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Child Abuse Task Force Report Provides a Roadmap for Reform

'We need to have an honest conversation about child abuse in order to find ways to help prevent it from occurring,' state Rep. Jesse White said.

This week I participated in a hearing held by the House Judiciary Committee to receive and review the report of the Task Force on Child Protection we created in the wake of the Sandusky scandal.

As someone who has worked in the judicial system as an attorney representing children in juvenile and Children and Youth Services cases, I know there are many areas in the law we can clarify and strengthen to help protect our children.

These are often uncomfortable to discuss, but we need to have an honest conversation about child abuse in order to find ways to help prevent it from occurring. The full report is more than 400 pages long and contains numerous recommendations for the Legislature to enact in the coming months.

Here is a very brief overview of some of changes recommended the Task Force.

Proposed amendments to the Child Protective Services Law include changing the definition of child abuse by eliminating the requirement that the child experience severe pain, eliminate “non-accidental” and replace with “reckless and intentional behavior,” which would include forcibly shaking or slapping a child younger than 1, interfering with the breathing of a child, allowing a child to be present at sites of criminal activities and lowering the threshold from "serious bodily injury" to "bodily injury."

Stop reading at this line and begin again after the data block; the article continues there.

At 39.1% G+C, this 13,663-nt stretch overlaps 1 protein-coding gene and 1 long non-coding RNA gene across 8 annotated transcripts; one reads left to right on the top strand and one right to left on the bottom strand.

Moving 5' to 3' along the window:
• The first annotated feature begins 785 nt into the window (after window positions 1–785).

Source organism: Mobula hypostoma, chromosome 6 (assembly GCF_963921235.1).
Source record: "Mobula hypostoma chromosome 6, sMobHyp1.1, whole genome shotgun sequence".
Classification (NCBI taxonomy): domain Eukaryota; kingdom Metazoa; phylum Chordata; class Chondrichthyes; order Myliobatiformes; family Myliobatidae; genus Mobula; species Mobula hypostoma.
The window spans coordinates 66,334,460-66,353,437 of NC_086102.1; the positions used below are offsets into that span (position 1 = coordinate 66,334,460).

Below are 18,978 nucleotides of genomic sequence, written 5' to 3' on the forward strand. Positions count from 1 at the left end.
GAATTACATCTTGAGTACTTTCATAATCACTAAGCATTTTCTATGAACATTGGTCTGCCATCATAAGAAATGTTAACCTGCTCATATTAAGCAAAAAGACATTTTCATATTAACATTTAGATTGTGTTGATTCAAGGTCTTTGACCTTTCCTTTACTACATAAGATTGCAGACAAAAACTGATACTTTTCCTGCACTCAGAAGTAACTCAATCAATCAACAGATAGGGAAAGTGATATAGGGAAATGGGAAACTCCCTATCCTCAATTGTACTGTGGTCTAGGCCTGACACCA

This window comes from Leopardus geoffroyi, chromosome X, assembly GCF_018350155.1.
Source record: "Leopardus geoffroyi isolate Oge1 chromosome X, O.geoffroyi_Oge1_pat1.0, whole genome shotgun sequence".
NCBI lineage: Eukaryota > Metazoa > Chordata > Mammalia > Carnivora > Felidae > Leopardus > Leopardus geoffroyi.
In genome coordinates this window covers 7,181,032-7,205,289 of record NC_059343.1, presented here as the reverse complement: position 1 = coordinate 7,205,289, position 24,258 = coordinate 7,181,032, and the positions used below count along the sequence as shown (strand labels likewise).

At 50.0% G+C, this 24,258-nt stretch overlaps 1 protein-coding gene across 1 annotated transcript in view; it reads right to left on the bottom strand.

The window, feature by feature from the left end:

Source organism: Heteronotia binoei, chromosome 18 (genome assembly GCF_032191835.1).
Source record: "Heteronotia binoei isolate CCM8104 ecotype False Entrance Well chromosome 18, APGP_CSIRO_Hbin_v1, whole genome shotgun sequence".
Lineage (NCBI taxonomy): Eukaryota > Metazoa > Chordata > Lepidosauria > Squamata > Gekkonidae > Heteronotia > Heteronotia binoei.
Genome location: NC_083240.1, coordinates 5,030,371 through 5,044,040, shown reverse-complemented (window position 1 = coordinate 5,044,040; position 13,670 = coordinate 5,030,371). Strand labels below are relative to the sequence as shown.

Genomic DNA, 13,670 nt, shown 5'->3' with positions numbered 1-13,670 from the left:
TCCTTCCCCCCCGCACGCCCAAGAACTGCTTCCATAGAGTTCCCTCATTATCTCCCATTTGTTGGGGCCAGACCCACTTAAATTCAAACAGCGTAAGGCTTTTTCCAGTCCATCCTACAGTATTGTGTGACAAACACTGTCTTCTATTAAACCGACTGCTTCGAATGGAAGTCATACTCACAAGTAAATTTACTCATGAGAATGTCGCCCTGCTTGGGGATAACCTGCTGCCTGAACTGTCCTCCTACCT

The definition of “sexual abuse” would be broadened to include engaging in sexually explicit conversations and looking at the intimate part of a child or encouraging a child to look at the intimate parts of another person for the purposes of sexual gratification of any party.

The definition of "perpetrator" would be expanded from "a parent, a person responsible for the welfare of a child, an individual residing in the same house or a paramour of a child's parent" to include employees or volunteers who have direct or regular contact with a child as a result of involvement in programs, services or activities such as camps, athletic programs, enrichment programs and scouting troops.

It is suggested that the definition of perpetrator would also be expanded to include possible abuse from school teachers and employees, persons employed in programs, activities or services that include enrichment and other programs, clubs and coaches, any person present in the child's home when the alleged abuse occurred, an individual related to the child by birth, marriage or adoption to the fifth-degree and former paramours of a child's parent and former step-parents.

The Task Force also recommends expanding the list of mandatory reporters, which are people who are obligated to report any suspected child abuse. The Task Force suggests specifically including college administrators and employees, coaches, attorneys, librarians, persons working or volunteering in programs, services or activities if they have an integral role in the program and accept responsibility for children, commercial film processors if child abuse is depicted, persons who repair or service computers or other technology equipment if child abuse isdepicted.

It is also recommended that institutional staff employees and independent contractors must directly report to ChildLine and notify the administrators within the institution and require mandatory reporting of infants born suffering from Fetal Alcohol Spectrum Disorder.